The Big Picture
Raytheon systems connect the dots for naval defense
Michelle Vagle commutes on an aircraft carrier.
As chief engineer for the U.S. Navy's Cooperative Engagement Capability, or CEC, Vagle leads a team that is developing technology that connects the next generation of Navy sensors and combat systems. The goal: enhance the air defense capability of the fleet.
And that means working on a very big vehicle. "It's definitely a high point of the job," says Vagle. "I've been helo'ed onto carriers, amphibious LHDs*, all sorts of ships. You're the one everyone depends on to make sure your stuff is working."
A Navy strike group has a variety of sensors to identify threats, including surface radars, sonar and airborne sensors, along with weapons systems that can engage a threat at various distances. CEC is the integration layer that moves data from the sensors to the appropriate weapon systems, creating what military strategists call an end-to-end, detect-control-engage capability.
"An individual sensor can't see everything," explains Vagle. "But if you have lots of sensors sharing the same data, you get a more accurate picture of the situation. That means a combat system can engage a target that it otherwise could not see, by using data from other sensors."
The real-time, composite network picture provided by CEC is also more resistant to electronic jamming.
The original technology demo in the 1980s led to deployment on DDG-51 Arleigh Burke class destroyers, which were first commissioned in 1991.
Today, CEC supports the Standard Missiles that are part of the AEGIS combat system on DDG-51s, and the Raytheon-developed Ship Self-Defense System used on most other classes of Navy ships. CEC also works with newer sensor platforms like the Joint Land Attack Cruise Missile Defense Elevated Netted Sensor System (JLENS), which deploys sensors carried aloft on an aerostat. Vagle's team is in the process of integrating the Navy's next generation Air and Missile Defense Radar (AMDR) and the multi-function radar on the new DDG-1000 Zumwalt-class destroyers.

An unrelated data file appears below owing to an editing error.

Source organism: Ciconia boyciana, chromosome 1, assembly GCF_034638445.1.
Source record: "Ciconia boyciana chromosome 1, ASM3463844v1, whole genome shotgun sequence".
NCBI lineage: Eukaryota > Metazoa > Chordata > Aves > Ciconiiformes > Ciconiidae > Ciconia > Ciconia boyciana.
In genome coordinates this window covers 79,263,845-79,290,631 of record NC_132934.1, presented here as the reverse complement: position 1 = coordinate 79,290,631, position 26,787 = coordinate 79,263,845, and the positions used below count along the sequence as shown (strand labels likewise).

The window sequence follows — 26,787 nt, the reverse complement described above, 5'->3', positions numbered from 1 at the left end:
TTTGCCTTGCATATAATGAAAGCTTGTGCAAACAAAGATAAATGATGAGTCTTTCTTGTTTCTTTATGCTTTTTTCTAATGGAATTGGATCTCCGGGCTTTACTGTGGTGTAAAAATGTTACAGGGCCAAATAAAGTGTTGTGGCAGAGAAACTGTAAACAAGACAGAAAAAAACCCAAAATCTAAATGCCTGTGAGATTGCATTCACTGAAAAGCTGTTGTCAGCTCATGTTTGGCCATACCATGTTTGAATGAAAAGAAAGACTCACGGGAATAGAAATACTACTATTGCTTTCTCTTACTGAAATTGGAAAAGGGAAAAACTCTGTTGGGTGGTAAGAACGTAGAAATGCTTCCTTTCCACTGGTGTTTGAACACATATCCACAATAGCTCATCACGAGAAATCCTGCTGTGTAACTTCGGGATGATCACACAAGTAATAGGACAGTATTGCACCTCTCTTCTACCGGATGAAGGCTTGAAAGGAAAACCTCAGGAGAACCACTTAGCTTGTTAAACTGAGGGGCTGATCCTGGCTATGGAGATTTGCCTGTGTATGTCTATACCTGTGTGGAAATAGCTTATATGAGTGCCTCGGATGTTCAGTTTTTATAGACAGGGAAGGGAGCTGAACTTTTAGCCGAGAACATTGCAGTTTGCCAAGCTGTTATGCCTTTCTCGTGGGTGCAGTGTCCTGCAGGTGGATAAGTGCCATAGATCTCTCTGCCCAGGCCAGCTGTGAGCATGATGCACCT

"CEC provides a detailed single integrated air picture of aircraft and missile threats, that can be shared among all the CEC equipped assets in theater," said Pat Speake, director of Raytheon's Integrated Mission Systems and a colleague of Vagle's. "This means a number of ships, aircraft, and land mobile systems can create an integrated air defense network and share sensor data in real time."
CEC is a key element in the future Navy's Integrated Fire Control – Counter Air capability (NIFC-CA). Building that future takes a step-by-step, disciplined approach to making the right technical decisions.
"Our job is to make the large network picture better, without hurting the picture from an individual ship," said Vagle. "To do that, we have a system kernel that doesn't change, and an adaptive layer for interfacing with different sensors. The decisions and trade-offs in how the data is used make it interesting from an engineering perspective."
The development work is exacting. "We test and test again to make sure each new configuration will work," Vagle said. "We have dozens of preliminary reviews before we can ride along for the full blown technical evaluation sea trial."
Like many engineering leaders, a technical career was in Vagle's DNA. "My father and my grandfather were both engineers," she said. "And I was always good in math, so getting a technical degree was an easy choice."
Since then, she's been working on CEC for most of her career.
"It's a great program and a great team," Vagle said. "We're always getting the chance to work on new technology, like solid state lasers, or making a lightweight version of the system to work on unmanned aerial vehicles."
*Landing Helicopter Deck – a class of flat-deck, multi-purpose assault ships with a primary purpose of transporting Marines for rapid deployment.